I attended my first life science careers conference this week (01/03) at the University of Westminster, London. The conference was organised by the Society of Biology in association with British Ecological Society, Society for Experimental Biology, Biochemical Society and the Society for Endocrinology and attracted science graduates, soon to be graduates and newly enrolled students. The event was scheduled to take place from 11.30am to 17.30hrs.
The day started with the usual registration process, an exhibition by various universities, societies and recruitment agencies followed by a series of talks focused on planning your life science career and the options available.
Universities present included the London School of Hygiene and Tropical Medicine, University of Surrey, Cranfield University, University of Westminster.
Societies included the Society of Biology, Biochemical Society, British Ecological Society, British Pharmacological Society, British Toxicology Society,Society for Experimental Biology, Society for Endocrinology, Society for microbiology and the Physiological Society. Matchtech and Nature jobs were the two recruitment agencies present.
Teachfirst, the charity organisation recruiting science graduates to teach in deprived schools were also present to showcase their work. Personally, it was the first I had heard of Teachfirst and had I discovered them earlier, I would definitely had signed up to their program. Primarily because I appreciate their cause and secondly because I like a challenge. Having the opportunity to have a direct measure of success through your efforts whiles impacting on the lives of deprived school pupils is truly rewarding. Find out about teach first here: http://www.teachfirst.org.uk/TFHome/
The afternoon session comprised of a series of talks from careers advisers, societies and representatives of academia, industry, environmental sector, government, education, biomedical and clinical sciences. Each of these representatives gave an insight into their career path and the opportunities available. One thing was clear across board, the importance of networking and going the extra mile to show initiative and evidence of your skill set.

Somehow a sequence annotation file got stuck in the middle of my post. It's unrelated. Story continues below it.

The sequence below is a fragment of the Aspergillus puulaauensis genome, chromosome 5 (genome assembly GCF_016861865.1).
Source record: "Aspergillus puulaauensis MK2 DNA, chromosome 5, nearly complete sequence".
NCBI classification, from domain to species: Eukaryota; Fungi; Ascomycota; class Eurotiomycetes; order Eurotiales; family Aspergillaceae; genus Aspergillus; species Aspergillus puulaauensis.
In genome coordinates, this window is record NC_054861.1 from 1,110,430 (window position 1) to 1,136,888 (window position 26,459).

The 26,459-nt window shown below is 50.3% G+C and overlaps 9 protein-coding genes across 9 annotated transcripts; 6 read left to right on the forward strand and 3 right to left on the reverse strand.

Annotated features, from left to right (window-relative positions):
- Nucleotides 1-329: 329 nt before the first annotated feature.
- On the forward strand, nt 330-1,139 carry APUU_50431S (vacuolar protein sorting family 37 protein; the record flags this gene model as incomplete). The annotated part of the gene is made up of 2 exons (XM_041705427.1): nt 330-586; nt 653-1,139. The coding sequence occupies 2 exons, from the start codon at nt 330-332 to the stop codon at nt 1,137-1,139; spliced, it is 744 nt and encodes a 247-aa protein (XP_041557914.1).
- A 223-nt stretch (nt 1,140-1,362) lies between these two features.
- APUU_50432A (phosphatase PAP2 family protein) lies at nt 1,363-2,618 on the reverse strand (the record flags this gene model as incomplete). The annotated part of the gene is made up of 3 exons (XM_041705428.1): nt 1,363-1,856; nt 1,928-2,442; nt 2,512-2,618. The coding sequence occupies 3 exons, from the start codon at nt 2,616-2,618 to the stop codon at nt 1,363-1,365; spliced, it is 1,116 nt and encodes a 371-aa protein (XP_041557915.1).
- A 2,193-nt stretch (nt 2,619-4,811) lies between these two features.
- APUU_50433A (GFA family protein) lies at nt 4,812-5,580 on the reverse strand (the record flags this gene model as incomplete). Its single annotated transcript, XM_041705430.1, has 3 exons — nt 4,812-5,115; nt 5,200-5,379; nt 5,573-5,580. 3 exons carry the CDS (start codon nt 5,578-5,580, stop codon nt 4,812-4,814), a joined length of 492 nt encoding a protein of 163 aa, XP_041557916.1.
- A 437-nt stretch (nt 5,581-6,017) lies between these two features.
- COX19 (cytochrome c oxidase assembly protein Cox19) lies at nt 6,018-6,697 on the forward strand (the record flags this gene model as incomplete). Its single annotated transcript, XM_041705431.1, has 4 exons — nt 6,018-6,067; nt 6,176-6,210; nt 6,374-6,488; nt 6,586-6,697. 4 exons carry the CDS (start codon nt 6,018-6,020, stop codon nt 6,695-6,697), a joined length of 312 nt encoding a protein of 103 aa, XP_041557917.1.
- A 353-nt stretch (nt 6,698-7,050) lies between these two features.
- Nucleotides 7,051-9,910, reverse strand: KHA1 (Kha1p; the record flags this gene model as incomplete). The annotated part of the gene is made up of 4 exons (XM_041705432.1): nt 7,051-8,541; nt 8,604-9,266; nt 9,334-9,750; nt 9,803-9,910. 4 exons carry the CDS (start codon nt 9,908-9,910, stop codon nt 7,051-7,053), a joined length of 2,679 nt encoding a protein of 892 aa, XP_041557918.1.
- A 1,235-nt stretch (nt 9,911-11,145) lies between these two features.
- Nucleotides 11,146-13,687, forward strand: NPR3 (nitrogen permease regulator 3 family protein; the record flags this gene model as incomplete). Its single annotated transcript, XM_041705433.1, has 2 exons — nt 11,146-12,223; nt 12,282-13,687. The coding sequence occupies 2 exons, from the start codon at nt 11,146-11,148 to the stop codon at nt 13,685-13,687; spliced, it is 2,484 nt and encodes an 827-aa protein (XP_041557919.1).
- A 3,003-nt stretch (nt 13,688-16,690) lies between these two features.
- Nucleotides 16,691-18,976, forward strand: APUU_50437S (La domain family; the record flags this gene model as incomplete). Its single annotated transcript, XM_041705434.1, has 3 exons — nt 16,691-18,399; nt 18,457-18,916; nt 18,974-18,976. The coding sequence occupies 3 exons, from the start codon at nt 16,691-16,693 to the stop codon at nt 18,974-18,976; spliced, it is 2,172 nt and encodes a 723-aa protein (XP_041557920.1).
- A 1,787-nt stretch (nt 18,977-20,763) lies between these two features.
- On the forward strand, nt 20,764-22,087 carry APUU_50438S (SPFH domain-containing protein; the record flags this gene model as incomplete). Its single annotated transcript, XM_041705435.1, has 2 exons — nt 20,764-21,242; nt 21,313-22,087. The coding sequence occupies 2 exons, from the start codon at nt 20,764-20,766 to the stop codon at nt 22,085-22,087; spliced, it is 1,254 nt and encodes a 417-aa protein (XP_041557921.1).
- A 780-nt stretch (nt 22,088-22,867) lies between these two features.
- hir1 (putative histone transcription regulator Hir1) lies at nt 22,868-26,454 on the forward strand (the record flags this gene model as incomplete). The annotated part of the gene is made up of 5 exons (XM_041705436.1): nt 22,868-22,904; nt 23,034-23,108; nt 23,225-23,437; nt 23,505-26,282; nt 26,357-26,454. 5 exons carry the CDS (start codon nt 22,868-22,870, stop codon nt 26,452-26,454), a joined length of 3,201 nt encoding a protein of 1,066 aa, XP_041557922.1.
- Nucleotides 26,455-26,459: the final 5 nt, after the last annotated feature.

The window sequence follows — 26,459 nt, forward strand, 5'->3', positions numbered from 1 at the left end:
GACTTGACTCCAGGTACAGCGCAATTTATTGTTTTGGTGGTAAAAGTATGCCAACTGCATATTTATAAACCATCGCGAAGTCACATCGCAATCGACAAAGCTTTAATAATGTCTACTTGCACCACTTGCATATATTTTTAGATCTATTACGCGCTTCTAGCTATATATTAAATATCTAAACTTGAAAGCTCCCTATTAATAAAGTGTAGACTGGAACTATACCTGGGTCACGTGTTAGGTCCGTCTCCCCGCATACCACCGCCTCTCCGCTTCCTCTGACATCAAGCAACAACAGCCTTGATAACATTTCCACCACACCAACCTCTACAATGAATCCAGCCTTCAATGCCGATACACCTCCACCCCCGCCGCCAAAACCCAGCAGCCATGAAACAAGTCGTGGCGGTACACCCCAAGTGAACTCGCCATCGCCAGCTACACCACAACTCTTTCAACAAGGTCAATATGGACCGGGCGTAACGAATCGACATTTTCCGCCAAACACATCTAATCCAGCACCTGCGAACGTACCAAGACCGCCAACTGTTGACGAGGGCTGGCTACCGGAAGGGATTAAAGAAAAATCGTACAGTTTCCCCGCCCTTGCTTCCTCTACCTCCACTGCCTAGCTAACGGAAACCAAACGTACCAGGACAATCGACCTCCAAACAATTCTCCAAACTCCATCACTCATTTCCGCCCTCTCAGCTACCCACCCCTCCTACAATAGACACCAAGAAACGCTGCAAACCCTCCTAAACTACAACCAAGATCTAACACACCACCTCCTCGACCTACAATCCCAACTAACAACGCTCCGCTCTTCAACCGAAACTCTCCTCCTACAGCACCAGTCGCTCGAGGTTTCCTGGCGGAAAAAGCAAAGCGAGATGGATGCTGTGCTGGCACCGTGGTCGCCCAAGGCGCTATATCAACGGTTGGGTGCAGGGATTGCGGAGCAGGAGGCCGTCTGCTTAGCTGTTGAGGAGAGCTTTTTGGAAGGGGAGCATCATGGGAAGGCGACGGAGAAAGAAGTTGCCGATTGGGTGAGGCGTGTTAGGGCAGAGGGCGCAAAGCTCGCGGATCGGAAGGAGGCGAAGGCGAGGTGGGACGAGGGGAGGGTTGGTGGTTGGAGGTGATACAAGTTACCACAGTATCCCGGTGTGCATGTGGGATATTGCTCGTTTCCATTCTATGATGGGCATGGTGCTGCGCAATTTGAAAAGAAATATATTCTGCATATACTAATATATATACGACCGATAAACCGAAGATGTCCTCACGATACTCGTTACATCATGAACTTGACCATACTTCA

Attendees were advised to identify an area of interest and to take it one step further by taking one thing away from the conference and acting on it. So what did I take from the conference?
As competitive and impossible as the media may portray the job market to be, the life science industry is growing in the UK but then so is the number of graduates. It is for this reason that it is imperative to have that extra edge over your competitors. To achieve this it is important to remain employable by focusing on developing your skills set. As Stephen Cole mentioned, some jobs today may be non existent tomorrow due to the influence of technology and developing your skills and qualities keeps you abreast with the current market so you remain employable. A lot of emphasis was placed on the evidence of skills and advantage of networking. You have to create opportunities for yourself and be patient, flexible and enthusiastic.
Personally, I have been contemplating pursuing a PhD and a career in science communication. Being at the conference has increased my understanding of the market and helped point me in the right direction. I have since joined a couple of relevant organisations, improved my CV and have a lists of avenues to explore in science communication / academia.
It was certainly a Thursday well spent and I look forward to other networking opportunities.